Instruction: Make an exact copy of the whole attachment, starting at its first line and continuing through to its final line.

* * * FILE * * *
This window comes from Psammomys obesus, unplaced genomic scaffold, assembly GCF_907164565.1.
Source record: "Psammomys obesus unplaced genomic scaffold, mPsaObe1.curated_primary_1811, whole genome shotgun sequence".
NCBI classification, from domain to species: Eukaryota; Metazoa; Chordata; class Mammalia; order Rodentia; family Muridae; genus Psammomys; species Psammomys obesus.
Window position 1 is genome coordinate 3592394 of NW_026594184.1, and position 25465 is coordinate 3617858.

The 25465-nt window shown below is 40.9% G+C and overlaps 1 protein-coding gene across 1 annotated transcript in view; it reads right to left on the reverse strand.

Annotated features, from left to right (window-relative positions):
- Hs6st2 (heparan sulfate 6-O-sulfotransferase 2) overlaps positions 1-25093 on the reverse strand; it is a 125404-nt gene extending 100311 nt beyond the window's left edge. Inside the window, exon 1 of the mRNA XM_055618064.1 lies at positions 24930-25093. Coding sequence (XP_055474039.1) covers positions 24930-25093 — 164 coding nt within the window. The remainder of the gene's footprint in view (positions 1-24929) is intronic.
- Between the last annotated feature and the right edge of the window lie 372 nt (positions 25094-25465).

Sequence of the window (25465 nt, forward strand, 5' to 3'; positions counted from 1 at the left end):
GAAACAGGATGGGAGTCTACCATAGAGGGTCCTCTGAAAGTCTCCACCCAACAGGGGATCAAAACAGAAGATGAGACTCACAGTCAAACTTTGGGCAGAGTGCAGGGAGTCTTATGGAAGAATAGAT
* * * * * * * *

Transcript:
This window comes from Psammomys obesus, unplaced genomic scaffold, assembly GCF_907164565.1.
Source record: "Psammomys obesus unplaced genomic scaffold, mPsaObe1.curated_primary_1811, whole genome shotgun sequence".
NCBI classification, from domain to species: Eukaryota; Metazoa; Chordata; class Mammalia; order Rodentia; family Muridae; genus Psammomys; species Psammomys obesus.
Window position 1 is genome coordinate 3592394 of NW_026594184.1, and position 25465 is coordinate 3617858.

The 25465-nt window shown below is 40.9% G+C and overlaps 1 protein-coding gene across 1 annotated transcript in view; it reads right to left on the reverse strand.

Annotated features, from left to right (window-relative positions):
- Hs6st2 (heparan sulfate 6-O-sulfotransferase 2) overlaps positions 1-25093 on the reverse strand; it is a 125404-nt gene extending 100311 nt beyond the window's left edge. Inside the window, exon 1 of the mRNA XM_055618064.1 lies at positions 24930-25093. Coding sequence (XP_055474039.1) covers positions 24930-25093 — 164 coding nt within the window. The remainder of the gene's footprint in view (positions 1-24929) is intronic.
- Between the last annotated feature and the right edge of the window lie 372 nt (positions 25094-25465).

Sequence of the window (25465 nt, forward strand, 5' to 3'; positions counted from 1 at the left end):
GAAACAGGATGGGAGTCTACCATAGAGGGTCCTCTGAAAGTCTCCACCCAACAGGGGATCAAAACAGAAGATGAGACTCACAGTCAAACTTTGGGCAGAGTGCAGGGAGTCTTATGGAAGAATAGAT